How Can a 503 Error Page Save Your Google Ranking When Your Site is Down?

Website downtime is an inevitable fact of life. It happens to the best of sites and, more frequently, it also happens to the worst of them. What all of these sites have in common is that when their site goes down due to an issue with their hosting server, they run the risk of losing valuable search engine rankings. Why and how does this happen and what can you do to prevent it?

Understanding What Happens When Your Site Goes Down

When your site goes down it doesn’t mean the search engines aren’t doing their jobs. If your site is down for an extended period of time, bad things can happen to your search engine rankings if you don’t prepare properly. Why? When the search engine goes to your site and your site doesn’t return any content or it returns the same error code across all of your pages, the search engine may even take your site out of its listings altogether. If you’ve worked hard to maintain your site’s SEO and your Google rankings, this is the last thing you want to see happen. So how do you prevent it? That’s where 503 error codes come into play.

Implementing a 503 Service Unavailable HTTP Code

The key in saving your Google rankings during unavoidable website downtime is to implement a 503 service unavailable HTTP code within your site’s directory. This lets the search engines know that your site hasn’t gone offline for good and that the error messages being shown on your pages aren’t actually duplicate content. The search engines can, at times, be forgiving and when you implement a 503 page they will give you some time to get your site back up before your search engine rankings take a hit.

How Do You Implement a 503 Error Page?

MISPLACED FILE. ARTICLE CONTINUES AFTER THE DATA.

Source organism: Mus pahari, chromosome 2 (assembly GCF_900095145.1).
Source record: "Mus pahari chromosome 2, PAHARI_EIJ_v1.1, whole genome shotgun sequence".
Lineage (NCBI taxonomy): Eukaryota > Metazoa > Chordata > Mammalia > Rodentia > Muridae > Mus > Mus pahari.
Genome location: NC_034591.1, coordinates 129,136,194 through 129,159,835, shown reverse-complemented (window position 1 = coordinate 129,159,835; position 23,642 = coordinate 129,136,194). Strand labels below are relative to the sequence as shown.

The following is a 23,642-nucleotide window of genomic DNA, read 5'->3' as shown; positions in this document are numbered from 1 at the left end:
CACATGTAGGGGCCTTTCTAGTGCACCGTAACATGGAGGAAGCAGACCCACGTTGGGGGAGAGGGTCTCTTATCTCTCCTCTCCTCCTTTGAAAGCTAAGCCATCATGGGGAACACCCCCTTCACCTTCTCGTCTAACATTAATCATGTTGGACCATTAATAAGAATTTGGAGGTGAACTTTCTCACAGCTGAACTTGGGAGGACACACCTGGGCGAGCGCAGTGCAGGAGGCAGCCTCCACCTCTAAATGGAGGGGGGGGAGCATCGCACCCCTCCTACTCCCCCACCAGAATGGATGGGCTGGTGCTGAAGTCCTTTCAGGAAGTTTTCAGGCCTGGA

Usually the back-end control panel of your hosting account will provide you with tools to create a 503 error page. If it does not, you’re probably going to want to get someone who has some programming knowledge to create the page for you. If you do have programming knowledge and you want to create the 503 error page on your own, you’ll need to put in some header information using PHP. Something along the lines of:

header('HTTP/1.1 503 Service Temporarily Unavailable');

header('Status: 503 Service Temporarily Unavailable');

header('Retry-After: 7200'); // in seconds

Once that information is put into the header, you can determine the text that you want your visitors to see, but the header information above absolutely must be in place.

An Ounce of Prevention is Worth a Pound of Cure

Many website owners work hard to obtain and maintain their search engine rankings. Don’t let downtime cause those rankings to take a dive. Instead, implement a 503 page and let the search engines know what is going on when your site is down. If you do, your site will be able to maintain its rankings and you won’t have to go to work repairing any damage that may have been done during a planned or unplanned website outage.